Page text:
US President Joe Biden signed an executive order on Friday that would limit the ability of US national security agencies to access individuals’ personal information under a transatlantic data-sharing agreement with the European Union.
The executive order follows lengthy negotiations between the US and EU after the bloc’s top court ruled in 2020 that Washington had failed to sufficiently protect Europe’s data when it was transferred across the Atlantic. . The judges’ concerns centered on how US surveillance programs lacked proper measures for European citizens to deal with how the government was collecting their data.
The order will create a new body within the US Department of Justice that will oversee how US national security agencies can access and use EU and US citizens’ information. It will also give new powers to civil liberties officials in the US Office of the Director of National Intelligence, a body that oversees the work of agencies, to investigate possible violations of people’s privacy rights.
When established, the so-called Data Protection Review Court within the Ministry of Justice will allow individuals to sue through a so-called “special advocate” to challenge the how their data is used by these agencies, marking a potentially significant boundary on how people like the National Security Agency operate.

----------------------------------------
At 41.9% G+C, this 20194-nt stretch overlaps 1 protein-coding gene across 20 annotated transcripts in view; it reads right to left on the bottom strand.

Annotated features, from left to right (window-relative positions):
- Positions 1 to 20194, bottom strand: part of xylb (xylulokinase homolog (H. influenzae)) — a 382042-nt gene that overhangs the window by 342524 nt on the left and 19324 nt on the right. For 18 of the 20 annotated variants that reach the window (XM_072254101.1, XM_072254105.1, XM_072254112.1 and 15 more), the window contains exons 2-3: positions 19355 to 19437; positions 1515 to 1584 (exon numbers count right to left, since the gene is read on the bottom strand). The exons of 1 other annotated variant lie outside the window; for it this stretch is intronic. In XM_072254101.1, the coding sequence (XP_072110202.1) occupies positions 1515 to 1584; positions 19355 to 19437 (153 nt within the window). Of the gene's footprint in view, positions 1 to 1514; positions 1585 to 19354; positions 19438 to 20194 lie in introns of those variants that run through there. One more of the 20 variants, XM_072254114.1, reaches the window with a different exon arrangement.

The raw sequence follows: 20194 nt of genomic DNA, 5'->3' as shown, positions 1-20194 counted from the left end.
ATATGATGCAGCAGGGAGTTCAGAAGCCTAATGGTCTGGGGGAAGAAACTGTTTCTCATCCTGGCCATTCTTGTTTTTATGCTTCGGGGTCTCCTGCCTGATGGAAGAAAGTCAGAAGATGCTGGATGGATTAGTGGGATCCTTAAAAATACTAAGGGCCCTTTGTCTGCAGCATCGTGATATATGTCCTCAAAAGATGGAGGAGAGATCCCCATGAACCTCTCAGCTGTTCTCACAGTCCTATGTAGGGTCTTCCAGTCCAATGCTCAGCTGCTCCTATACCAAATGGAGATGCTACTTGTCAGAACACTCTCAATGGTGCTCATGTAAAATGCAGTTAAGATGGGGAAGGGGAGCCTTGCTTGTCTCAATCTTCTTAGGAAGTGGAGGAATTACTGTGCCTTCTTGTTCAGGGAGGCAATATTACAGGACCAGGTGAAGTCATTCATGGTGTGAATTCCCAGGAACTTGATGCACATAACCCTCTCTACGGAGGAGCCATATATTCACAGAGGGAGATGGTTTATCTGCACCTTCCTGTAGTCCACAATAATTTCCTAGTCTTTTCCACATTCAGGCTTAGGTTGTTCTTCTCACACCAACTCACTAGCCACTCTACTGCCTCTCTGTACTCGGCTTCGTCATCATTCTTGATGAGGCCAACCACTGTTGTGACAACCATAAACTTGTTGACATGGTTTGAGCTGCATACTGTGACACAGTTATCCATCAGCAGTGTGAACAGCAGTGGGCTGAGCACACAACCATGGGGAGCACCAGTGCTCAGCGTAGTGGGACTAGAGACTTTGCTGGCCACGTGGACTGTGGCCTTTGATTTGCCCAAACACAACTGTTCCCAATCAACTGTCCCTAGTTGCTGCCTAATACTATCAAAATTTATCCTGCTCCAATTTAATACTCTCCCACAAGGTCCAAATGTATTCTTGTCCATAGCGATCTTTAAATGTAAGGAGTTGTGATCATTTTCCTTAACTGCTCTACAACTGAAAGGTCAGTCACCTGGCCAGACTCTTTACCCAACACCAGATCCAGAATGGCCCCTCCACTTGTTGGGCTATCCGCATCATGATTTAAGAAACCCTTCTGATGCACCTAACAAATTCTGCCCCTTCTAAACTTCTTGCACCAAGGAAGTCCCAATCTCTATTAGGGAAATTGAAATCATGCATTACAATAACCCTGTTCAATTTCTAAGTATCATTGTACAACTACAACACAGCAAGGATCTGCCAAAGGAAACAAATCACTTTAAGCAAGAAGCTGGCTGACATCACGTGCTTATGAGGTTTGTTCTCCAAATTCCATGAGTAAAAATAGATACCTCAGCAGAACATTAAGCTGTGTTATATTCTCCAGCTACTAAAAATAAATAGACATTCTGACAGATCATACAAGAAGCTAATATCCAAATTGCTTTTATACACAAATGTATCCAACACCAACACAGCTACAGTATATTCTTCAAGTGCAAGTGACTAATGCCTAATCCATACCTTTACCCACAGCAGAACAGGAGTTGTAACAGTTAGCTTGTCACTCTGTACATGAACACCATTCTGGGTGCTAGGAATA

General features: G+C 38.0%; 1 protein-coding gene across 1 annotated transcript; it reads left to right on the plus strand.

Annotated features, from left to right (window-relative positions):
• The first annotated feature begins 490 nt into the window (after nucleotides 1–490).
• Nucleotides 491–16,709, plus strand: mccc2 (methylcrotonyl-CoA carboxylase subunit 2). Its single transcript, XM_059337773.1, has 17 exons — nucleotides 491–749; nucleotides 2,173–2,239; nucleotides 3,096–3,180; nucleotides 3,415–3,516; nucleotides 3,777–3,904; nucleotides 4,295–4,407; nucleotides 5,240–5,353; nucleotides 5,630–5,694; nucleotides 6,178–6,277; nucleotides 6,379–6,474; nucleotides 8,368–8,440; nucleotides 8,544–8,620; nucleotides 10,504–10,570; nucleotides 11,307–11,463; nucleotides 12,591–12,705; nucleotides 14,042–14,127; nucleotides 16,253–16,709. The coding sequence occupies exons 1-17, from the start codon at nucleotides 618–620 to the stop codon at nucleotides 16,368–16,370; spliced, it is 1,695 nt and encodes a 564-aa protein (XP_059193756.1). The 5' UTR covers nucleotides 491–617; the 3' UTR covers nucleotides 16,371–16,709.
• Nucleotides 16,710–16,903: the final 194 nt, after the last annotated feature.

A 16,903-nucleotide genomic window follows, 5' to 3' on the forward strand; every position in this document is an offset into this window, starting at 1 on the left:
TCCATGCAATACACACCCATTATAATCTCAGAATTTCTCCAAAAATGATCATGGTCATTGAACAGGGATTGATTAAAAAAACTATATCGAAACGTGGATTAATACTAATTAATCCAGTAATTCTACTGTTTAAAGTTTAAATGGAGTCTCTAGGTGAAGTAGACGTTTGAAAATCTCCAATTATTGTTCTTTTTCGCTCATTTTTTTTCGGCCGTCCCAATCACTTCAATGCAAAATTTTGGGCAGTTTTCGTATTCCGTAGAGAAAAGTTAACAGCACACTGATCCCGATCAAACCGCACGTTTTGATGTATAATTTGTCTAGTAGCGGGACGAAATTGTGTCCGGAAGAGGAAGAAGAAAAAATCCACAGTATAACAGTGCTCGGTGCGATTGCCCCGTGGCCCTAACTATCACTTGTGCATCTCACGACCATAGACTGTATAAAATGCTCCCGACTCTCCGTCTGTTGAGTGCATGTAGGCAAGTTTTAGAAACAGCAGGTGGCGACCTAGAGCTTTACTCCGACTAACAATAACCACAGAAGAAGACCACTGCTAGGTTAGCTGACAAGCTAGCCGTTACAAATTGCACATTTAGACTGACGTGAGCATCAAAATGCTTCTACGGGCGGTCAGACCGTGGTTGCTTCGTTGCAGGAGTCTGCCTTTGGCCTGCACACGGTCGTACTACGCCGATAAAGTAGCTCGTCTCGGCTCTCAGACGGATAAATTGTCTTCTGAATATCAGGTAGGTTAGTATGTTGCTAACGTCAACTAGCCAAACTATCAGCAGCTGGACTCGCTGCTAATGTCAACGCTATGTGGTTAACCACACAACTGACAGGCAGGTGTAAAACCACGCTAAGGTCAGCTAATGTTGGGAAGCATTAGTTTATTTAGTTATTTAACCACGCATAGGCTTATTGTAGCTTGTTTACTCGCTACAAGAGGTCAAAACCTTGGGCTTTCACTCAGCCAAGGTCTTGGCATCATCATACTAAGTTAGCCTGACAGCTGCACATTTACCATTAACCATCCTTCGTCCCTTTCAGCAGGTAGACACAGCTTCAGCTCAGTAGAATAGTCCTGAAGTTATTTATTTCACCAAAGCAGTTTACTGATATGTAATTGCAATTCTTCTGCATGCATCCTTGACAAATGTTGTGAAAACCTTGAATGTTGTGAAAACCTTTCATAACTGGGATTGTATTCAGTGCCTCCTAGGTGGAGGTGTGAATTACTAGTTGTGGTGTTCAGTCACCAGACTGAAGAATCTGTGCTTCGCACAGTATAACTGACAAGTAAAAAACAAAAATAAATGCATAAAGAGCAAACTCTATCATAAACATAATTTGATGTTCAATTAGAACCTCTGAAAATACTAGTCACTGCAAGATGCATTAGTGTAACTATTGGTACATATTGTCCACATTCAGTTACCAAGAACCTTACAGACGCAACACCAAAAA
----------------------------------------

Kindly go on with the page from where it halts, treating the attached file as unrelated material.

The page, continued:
The tribunal’s decisions are intended to be independent and binding, Commerce Secretary Gina Raimondo said during a briefing on Thursday.
“These commitments fully respond to the Schrems II 2020 decision of the Court of Justice of the European Union and will cover transfers of personal data to the United States under EU law,” Raimondo told reporters.
Biden’s executive order will require US intelligence agencies to collect data only for specific and defined national security purposes, and in a manner that is necessary and proportionate. US intelligence agencies are required to update their policies and procedures to align with the order’s guidelines.
The executive order is the next step in creating a new transatlantic data-sharing agreement needed by thousands of companies – from Google to General Electric – to transfer data between two of the world’s largest economies. The decree will now be sent to Brussels where the European Commission – alongside input from privacy agencies and politicians across the bloc, as well as EU countries – will transpose the text into its own rules.
This process is expected to take approximately six months and will lead to the publication of a final pact around March 2023.
Senior Biden administration officials, who spoke on condition of anonymity because they were not authorized to speak publicly, said they were confident the White House executive order and the news Department of Justice regulations would address the Commission’s concerns. More importantly, officials said they believe the new framework will also withstand any legal challenges that would force the US government back to the drawing board.
“We expect there to be a decent chance that someone will try to challenge this in Europe and I think what the courts will see is that we have really offered a framework which is fundamentally different from what that was in place before,” said one of those officials. during a Thursday briefing.